Mark McIntosh, who died in October 2021 of ALS at the age of sixty-one, was an Episcopal priest and a remarkable theologian. He held the inaugural professorship in Christian Spirituality at Loyola University Chicago. I never met McIntosh, but, as a reader of his work on Christian mystical theology, I have long felt a personal kinship with him.
McIntosh received his PhD from the University of Chicago, where he studied under David Tracy and Bernard McGinn (both well known to Commonweal readers), and wrote his doctoral dissertation on Hans Urs von Balthasar. Among his writings, three deserve special mention. Mystical Theology: The Integrity of Spirituality and Theology shows the continuing influence of von Balthasar, but also the emergence of McIntosh’s own distinctive voice. Discernment and Truth: The Spirituality and Theology of Knowledge explores the theological foundations of spiritual discernment and the transformative exigencies entailed by its truthful practice. Mysteries of Faith, addressed to a non-specialized audience, is a gem of direct communication rich in theological and spiritual insight.
The topic of his last book, The Divine Ideas, might appear to be more recondite, yet it was written while the author contended with growing physical paralysis and with an acute sense of the global threats posed by climate disruption, the pandemic, and misinformation. For McIntosh, immersion in the theological tradition concerning the “divine ideas” was not merely an academic exercise, but a matter of burning actuality.
Mystical theology as McIntosh understands it is not a branch or sub-division of theology, but rather a way of doing theology that keeps the inseparable connection of theology and spirituality front and center. It presents the mysteries of the faith as realities into which we are invited to enter rather than just ideas we are able to entertain. For this reason, prayer and liturgy are part of the practice of mystical theology. In the words of the fourth-century mystical theologian Evagrius Ponticus: the one who is a theologian prays and the one who prays is a theologian. Mystical theology is therefore not the investigation of extraordinary physical and psychic phenomena, but the cultivation, in mature Christian life, of a contemplative consciousness of the enlivening presence of God.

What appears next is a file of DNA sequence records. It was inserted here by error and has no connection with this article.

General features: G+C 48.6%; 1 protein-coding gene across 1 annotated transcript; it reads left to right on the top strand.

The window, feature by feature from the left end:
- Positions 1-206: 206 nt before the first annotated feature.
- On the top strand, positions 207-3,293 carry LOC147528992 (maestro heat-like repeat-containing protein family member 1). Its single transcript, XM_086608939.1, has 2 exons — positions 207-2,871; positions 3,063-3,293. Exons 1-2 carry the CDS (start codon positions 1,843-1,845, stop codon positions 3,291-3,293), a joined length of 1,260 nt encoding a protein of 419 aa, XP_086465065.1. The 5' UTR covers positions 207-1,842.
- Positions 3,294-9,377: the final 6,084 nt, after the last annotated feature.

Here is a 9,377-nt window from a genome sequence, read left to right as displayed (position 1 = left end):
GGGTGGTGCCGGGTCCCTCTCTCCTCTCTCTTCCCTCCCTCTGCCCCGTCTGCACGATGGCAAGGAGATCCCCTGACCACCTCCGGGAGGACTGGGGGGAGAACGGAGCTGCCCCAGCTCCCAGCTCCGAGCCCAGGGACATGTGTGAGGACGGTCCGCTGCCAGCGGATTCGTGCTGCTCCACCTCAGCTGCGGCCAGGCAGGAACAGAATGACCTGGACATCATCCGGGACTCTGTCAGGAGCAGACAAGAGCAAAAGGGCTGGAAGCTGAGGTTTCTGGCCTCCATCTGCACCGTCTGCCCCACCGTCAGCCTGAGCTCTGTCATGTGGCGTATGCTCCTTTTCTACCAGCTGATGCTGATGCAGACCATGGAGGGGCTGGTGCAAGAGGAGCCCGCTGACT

In The Divine Ideas, McIntosh marshals an array of Christian thinkers—from Origen and Augustine, through Maximus the Confessor and John Scotus Eriugena, to Aquinas and Bonaventure—who engaged with and transformed the Platonic philosophical tradition. For Platonists, the divine ideas constitute the permanent formal structures governing reality, of which the physical universe is only a derivative and passing reflection. Ideas, such as that of the Good and of Justice, are the ultimate measure of their shadowy earthly instantiations. Christian theologians, impelled by divine revelation, transformed this Platonic conception in two ways. Inspired by the doctrine of the Trinity, they viewed the Ideas not as subsistent realities, but as intrinsic to divine knowing itself. Indeed, the very generation of the Word from the Father includes the archetypal “ideas” of all that God will create. “All things were made through the Word, and without him was not anything made that was made” (John 1:3). And because “the Word became flesh and dwelt among us” (John 1:14), the physical universe and bodily reality assume a unique dignity and luster. Rather than being depreciated as pale imitations of a far nobler reality, they became sacramental signifiers of an eternal truth and beauty. Here is how McIntosh recapitulates the Trinitarian and Christological revolution these theologians accomplished.
The divine ideas teaching holds that the ideas of all creatures exist within the one eternal Idea that God has of Godself, namely within the eternal Word of God—and, conversely, that the one eternal Word who speaks the truth of every creature exists immanently within all creatures…. This means also that the incarnate Word, Jesus of Nazareth, bears within himself the deep truth of every creature.
This is the complex fundamental theme that this book develops in a series of variations. McIntosh holds that the divine-ideas tradition generates a “contemplative momentum.” The same thing could be said of his book, which explores ever more ample vistas. Let me sketch a few of these.